The Duke of Buccleuch and Queensberry

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The Independent Online

The Duke of Buccleuch and Queensberry [obituary, 6 September] was a man who saw himself as an interim guardian of his heritage and treasures, seeking to pass them on in a better state than that in which he inherited them, writes Hugo Vickers. He was a public servant, a considerate landlord to his tenants, and one who, until the House of Lords Act of 1999, made worthy contributions to the debates in the Lords.

Many will recall Buccleuch's polite rebuke to Jack Straw when he was accused of only being in the Lords because Charles II had begat a son on Lucy Walter, and created this boy a Duke. With that quiet courtesy for which he was noted, Buccleuch pointed out that his ancestors had been peers for many centuries before that. (In fact the Duke also descended from Charles II via Nell Gwyn, an ancestress of his mother, Mary Lascelles, granddaughter of the 10th Duke of St Albans).

He was sad to leave the House of Lords after so many centuries of service by numerous and varied ancestors. And the more so, as he said, with no one to even kiss the hereditary peers goodbye. Propelling himself from the chamber, he was confronted by a large lady life peer who, to his astonishment, planted a kiss on his cheek.

In one sense, Buccleuch lived a feudal existence, progressing between his various houses according to the season. From September until January he was seated at Bowhill, where he maintained his office. From February until May he was at Drumlanrig, and from May to June at his London house in Kensington. He spent July at Boughton, August in Elba, and then returned once more to Bowhill.

The Bowhill estate in the ancient Ettrick Forest at Selkirk in Scotland was originally given to the Douglas family by Robert the Bruce. Ettrick was later a favourite hunting ground of the Kings of Scotland.

It was evidently in a deep "cleuch" or ravine that a certain young Scott cornered a buck after it had turned on the King's hounds, and threw it by the antlers over his shoulder, hence gaining the name Buccleuch. In about 1720 a marriage between the Scotts and the Douglases restored the land to the family. The present house dates from 1812 and some of the works of arts were given by Charles II to his Straw-maligned son, James, Duke of Monmouth and Buccleuch.

Drumlanrig, the ancient Douglas stronghold, was not far away in Dumfriesshire, the present castle having been built by William, 1st Duke of Queensberry between 1679 and 1691. Until its theft in August 2003, Leonardo da Vinci's Madonna with the Yarnwinder was displayed in the Staircase Hall, and the Duke had told his staff that in the event of a fire, this picture should be rescued rather than himself.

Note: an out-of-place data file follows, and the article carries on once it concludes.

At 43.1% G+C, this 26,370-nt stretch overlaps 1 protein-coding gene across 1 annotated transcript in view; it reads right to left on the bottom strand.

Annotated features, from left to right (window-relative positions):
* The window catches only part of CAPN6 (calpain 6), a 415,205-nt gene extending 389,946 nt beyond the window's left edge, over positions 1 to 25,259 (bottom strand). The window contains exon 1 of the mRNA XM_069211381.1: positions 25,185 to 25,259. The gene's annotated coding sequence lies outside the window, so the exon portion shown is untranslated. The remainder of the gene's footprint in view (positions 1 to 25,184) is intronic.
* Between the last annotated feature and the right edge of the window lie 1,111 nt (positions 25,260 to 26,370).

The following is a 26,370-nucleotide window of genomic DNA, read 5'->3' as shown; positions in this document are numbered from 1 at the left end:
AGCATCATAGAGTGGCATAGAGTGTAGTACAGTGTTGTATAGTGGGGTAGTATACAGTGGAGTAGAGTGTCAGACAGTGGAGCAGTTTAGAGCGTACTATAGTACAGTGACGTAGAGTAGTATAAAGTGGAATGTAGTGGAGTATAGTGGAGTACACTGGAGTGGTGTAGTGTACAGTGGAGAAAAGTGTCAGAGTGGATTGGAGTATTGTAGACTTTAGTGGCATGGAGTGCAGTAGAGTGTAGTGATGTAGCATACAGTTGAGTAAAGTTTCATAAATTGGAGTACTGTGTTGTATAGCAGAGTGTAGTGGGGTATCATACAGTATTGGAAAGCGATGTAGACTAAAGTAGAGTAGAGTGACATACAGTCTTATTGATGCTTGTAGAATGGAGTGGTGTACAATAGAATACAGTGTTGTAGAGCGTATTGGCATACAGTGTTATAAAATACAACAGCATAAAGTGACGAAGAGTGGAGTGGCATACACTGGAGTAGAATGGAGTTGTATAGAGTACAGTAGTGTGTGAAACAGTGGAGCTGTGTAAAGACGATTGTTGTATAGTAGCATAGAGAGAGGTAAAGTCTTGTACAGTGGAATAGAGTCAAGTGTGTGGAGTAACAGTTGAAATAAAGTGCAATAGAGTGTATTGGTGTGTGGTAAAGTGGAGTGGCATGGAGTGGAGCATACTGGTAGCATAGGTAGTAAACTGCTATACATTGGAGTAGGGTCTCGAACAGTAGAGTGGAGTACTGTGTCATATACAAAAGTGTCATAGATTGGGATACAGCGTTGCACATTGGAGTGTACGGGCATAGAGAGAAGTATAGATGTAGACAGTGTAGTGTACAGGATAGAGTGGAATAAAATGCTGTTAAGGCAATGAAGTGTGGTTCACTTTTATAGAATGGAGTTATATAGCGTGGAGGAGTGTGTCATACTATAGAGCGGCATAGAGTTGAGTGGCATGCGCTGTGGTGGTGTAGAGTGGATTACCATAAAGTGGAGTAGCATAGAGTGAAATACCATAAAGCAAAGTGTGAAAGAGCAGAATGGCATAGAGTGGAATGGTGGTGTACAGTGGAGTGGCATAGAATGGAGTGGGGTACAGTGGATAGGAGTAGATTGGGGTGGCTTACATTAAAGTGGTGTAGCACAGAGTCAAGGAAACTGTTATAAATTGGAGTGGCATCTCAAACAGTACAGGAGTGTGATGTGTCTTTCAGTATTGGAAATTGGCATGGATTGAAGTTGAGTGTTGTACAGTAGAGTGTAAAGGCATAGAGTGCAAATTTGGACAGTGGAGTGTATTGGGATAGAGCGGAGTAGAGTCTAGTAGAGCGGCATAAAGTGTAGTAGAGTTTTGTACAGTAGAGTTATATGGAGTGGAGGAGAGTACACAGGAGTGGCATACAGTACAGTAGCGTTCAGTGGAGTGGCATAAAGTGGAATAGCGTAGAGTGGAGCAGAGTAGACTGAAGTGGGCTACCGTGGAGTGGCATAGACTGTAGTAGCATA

Boughton, in Northamptonshire, was more the domain of Buccleuch's mother until her death in 1993. The original monastery was bought by Sir Edward Montagu, Lord Chief Justice to Henry VIII, in 1528. It came to the family through the marriage of the Duke of Montagu's daughter, Elizabeth, to the 3rd Duke of Buccleuch. Boughton had been unused between 1750 and 1900, as a result of which the 2nd Duke's elaborately laid-out canals, lakes and fountains in the park had fallen into disuse, but the 9th Duke restored these to their 18th-century glory.

In 1996, Buccleuch honoured his late father's wish to produce a handsome volume, Medieval Pageant, for the Roxburghe Club, depicting the Salisbury roll and the early investiture procedures in the Order of the Bath. In this connection I went to see him. When I mentioned that his aunt, Princess Alice, Duchess of Gloucester, was the first lady GCB, he at once sent her a copy of the book with a note that he was sure she was glad the early Bath ceremony of scrubbing had been discontinued.

On the way out, he showed me the robes he was intending to wear at the State Opening of Parliament. "I hope I've got the right ones," he said. One look proved that he had not – these were ducal Coronation robes, not parliamentary ones. So he sent for the correct robes. He later wrote that Ede and Ravenscroft could not provide him with Duke's robes, so he had had to wear Viscount's: "As I would not have known the difference I guessed that no one else would," he wrote optimistically.